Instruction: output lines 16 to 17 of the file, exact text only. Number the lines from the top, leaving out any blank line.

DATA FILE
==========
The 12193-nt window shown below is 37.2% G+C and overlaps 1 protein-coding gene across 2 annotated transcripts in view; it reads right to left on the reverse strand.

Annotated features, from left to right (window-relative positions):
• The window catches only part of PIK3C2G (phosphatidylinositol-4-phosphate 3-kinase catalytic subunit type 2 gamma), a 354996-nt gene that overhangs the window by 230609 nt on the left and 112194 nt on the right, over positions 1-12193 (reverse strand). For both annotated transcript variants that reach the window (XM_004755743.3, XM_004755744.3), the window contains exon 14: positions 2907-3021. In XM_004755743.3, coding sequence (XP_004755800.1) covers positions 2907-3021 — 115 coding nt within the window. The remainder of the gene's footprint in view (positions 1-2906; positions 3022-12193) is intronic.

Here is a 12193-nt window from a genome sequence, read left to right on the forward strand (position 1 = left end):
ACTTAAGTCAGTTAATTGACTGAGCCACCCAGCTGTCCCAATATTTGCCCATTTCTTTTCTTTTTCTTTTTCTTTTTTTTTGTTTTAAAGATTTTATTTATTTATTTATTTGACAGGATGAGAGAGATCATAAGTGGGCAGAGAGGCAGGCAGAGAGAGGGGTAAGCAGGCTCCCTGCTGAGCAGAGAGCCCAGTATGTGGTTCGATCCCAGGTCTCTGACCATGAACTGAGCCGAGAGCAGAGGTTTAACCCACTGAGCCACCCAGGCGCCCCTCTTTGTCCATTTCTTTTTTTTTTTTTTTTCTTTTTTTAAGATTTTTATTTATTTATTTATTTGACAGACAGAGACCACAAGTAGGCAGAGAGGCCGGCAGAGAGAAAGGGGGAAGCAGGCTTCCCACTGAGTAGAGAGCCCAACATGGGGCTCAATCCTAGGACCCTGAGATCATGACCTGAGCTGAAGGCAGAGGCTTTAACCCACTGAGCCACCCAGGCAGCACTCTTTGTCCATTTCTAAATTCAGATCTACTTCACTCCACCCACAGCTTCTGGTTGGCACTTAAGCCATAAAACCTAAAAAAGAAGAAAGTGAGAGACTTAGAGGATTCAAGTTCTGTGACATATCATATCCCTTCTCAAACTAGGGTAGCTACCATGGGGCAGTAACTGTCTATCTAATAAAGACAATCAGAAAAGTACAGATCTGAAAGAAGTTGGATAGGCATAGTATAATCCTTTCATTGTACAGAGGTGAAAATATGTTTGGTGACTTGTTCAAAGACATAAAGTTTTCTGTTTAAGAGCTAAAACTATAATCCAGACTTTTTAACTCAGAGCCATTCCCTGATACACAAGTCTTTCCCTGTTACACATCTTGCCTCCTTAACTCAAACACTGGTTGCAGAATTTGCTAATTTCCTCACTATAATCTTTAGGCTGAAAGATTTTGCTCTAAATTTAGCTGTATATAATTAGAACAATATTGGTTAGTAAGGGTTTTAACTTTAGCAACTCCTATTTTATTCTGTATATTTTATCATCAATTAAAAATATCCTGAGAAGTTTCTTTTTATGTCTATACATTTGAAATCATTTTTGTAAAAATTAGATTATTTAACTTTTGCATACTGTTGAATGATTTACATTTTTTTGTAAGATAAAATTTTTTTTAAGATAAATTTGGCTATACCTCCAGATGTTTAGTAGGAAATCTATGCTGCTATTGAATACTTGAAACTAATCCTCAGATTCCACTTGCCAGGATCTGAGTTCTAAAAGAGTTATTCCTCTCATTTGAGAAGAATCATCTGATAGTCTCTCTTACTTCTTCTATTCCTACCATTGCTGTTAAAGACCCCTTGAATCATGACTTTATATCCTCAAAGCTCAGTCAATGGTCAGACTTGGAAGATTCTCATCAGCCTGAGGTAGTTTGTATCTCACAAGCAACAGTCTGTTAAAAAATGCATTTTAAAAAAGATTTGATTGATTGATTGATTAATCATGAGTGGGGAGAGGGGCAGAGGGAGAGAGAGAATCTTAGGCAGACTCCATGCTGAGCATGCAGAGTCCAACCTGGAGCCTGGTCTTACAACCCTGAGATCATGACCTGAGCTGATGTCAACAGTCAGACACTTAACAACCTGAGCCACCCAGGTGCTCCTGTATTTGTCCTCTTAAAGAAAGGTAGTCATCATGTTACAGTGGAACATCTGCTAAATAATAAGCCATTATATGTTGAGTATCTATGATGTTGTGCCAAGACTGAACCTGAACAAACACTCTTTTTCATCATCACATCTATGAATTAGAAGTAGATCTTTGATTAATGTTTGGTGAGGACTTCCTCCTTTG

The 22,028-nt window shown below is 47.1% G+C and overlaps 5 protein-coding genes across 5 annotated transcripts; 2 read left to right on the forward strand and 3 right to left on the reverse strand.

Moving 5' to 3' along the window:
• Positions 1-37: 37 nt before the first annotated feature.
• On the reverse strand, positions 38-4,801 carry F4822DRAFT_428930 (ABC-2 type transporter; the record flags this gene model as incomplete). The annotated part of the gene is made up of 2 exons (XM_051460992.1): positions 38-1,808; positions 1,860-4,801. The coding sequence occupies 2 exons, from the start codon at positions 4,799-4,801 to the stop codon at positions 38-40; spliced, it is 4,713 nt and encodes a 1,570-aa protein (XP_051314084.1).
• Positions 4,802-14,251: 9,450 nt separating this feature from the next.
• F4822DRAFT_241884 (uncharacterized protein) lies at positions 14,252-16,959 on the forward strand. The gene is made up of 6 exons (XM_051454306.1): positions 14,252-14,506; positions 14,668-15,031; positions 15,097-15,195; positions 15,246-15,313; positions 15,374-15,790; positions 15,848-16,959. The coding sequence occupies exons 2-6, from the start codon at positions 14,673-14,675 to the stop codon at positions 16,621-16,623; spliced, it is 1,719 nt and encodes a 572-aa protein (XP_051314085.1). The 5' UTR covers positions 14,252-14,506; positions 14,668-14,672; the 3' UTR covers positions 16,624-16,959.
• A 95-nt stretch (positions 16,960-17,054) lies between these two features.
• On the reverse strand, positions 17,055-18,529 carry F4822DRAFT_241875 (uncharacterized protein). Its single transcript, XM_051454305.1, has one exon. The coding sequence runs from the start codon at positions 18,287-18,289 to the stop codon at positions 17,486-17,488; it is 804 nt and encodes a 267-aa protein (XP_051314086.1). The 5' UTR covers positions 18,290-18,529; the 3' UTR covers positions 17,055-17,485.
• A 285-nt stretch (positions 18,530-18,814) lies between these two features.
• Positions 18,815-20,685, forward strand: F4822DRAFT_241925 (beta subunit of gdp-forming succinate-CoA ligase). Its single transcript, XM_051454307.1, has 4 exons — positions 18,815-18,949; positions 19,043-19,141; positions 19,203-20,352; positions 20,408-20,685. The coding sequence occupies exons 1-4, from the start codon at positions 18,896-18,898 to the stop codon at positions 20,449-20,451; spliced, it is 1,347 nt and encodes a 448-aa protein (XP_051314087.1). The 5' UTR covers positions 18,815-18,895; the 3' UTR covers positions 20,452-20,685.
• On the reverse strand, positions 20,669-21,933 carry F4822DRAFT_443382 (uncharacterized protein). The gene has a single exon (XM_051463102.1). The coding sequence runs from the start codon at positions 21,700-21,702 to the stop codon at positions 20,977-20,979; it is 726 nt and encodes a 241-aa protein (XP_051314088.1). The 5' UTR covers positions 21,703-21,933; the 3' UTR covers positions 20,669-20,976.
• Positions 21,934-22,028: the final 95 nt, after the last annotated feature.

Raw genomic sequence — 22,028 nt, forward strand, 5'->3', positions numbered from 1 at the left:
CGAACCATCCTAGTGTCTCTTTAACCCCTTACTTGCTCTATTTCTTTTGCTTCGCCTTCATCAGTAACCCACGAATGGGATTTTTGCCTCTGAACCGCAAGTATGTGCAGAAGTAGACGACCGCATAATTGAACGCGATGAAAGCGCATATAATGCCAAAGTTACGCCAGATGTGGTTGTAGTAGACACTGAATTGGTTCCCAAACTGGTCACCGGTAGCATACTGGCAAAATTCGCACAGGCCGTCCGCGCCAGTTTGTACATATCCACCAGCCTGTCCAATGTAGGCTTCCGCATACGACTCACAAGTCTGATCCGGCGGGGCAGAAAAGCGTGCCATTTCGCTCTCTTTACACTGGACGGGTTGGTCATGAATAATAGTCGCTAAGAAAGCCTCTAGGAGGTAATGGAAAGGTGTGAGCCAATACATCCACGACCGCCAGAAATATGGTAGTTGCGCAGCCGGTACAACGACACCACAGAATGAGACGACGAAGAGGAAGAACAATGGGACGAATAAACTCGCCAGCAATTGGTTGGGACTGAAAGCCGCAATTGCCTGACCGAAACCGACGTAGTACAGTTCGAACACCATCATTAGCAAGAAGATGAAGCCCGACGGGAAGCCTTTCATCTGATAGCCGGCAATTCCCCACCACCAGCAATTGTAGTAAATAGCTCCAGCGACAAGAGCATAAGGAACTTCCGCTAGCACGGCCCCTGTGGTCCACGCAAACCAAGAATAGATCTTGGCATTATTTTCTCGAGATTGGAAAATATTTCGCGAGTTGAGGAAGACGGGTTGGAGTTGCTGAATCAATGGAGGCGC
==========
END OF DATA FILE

• On the reverse strand, positions 20,669-21,933 carry F4822DRAFT_443382 (uncharacterized protein). The gene has a single exon (XM_051463102.1). The coding sequence runs from the start codon at positions 21,700-21,702 to the stop codon at positions 20,977-20,979; it is 726 nt and encodes a 241-aa protein (XP_051314088.1). The 5' UTR covers positions 21,703-21,933; the 3' UTR covers positions 20,669-20,976.
• Positions 21,934-22,028: the final 95 nt, after the last annotated feature.